At this point, without attempting to turn this into a biomechanics or exercise physiology article, it is also important to get on the same page as to what the stretch-shortening cycle is. The SSC is impulsive eccentric-concentric coupling where rapid deceleration via eccentric action is immediately followed by a transition/coupling phase (termed amortization) and acceleration in the opposite direction via concentric action. If you think about that definition you will quickly see that it embodies numerous football movements ranging from rapidly stopping and starting again to change direction to a quarterback rearing back his arm quickly before he completes his throwing action.
In a basic sense, there are two main ways that exist to help explain the increased force exertion and power production seen during SSC movements. The first is the elastic energy utilization of both the muscle and the tendon. The other involves the potentiation (change in the force-velocity characteristics of the muscle’s contractile components) of the concentric muscle action by use of the body’s natural stretch reflex. Both then combine, through an impulsive three phase cycle (NOTE: this cycle occurs during all sporting tasks) to facilitate a maximal increase in force over a minimal amount of time. However, it should be noted that if the eccentric phase is over too long of range of motion, or requires too long of time to execute, then the stretch reflex potentiation will be negated and the increased elastic energy will not be reutilized (instead it will be dissipated as heat) during the isometric/transition phase and used to increase the concentric power production capabilities. Unfortunately, most athletes subconsciously do this (i.e. lose the immense potential of the SSC) based on the ways that they have been trained.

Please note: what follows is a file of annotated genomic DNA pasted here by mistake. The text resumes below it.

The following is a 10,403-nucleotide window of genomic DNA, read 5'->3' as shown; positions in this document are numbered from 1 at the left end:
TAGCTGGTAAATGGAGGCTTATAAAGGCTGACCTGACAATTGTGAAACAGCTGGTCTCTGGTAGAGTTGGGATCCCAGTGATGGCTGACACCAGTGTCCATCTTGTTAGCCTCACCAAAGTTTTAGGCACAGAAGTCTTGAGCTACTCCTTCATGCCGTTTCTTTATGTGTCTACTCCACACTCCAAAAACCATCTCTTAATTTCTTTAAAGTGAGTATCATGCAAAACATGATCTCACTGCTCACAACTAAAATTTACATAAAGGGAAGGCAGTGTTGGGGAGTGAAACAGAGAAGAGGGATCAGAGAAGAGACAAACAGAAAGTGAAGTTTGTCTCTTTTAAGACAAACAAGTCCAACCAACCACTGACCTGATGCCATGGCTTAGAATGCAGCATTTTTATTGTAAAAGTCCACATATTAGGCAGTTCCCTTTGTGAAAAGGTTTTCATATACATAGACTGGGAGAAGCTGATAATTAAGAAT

It may appear that this SSC involves many complex and interacting mechanical and neural processes. This is true! But what you must realize is that it is well-documented scientifically and anecdotally that the utilization of the SSC can contribute greatly to enhanced power production and increased movement efficiency on the field. So, how do we ensure that there is a shift in the training emphasis in our programs across the country to take advantage of this all-powerful SSC?
To start, the more athletes I train (many of which are at the professional level), the more I realize how poor the motor programming usually is as it pertains to deceleration technique. However, just like no two athletes may accelerate or run at high speeds in exactly the same fashion, the same holds true for optimal and efficient deceleration movement techniques. However, possessing optimal technique is at the base level of ensuring that we utilize the SSC in repeated on-field movements.
The athlete must learn how to properly position their bodies in order to stop efficiently to not only improve re-acceleration but also to reduce the likelihood of injury. Without efficient control of their bodies when moving at the highest of velocities before a rapid change of direction takes place, the joints of each limb will be subjected to forces that it cannot sufficiently handle no matter how much heavy resistance strength training he has done. When this occurs, the athlete quickly becomes unstable and unbalanced resulting in a huge loss of potential energy and a more concentrically-dominated re-acceleration. This type of stopping and starting action is also more expensive when it comes to energy expenditure. Thus, the athlete becomes fatigued more quickly and even more unable to perform explosive movement when it matters most (i.e. as the game progresses).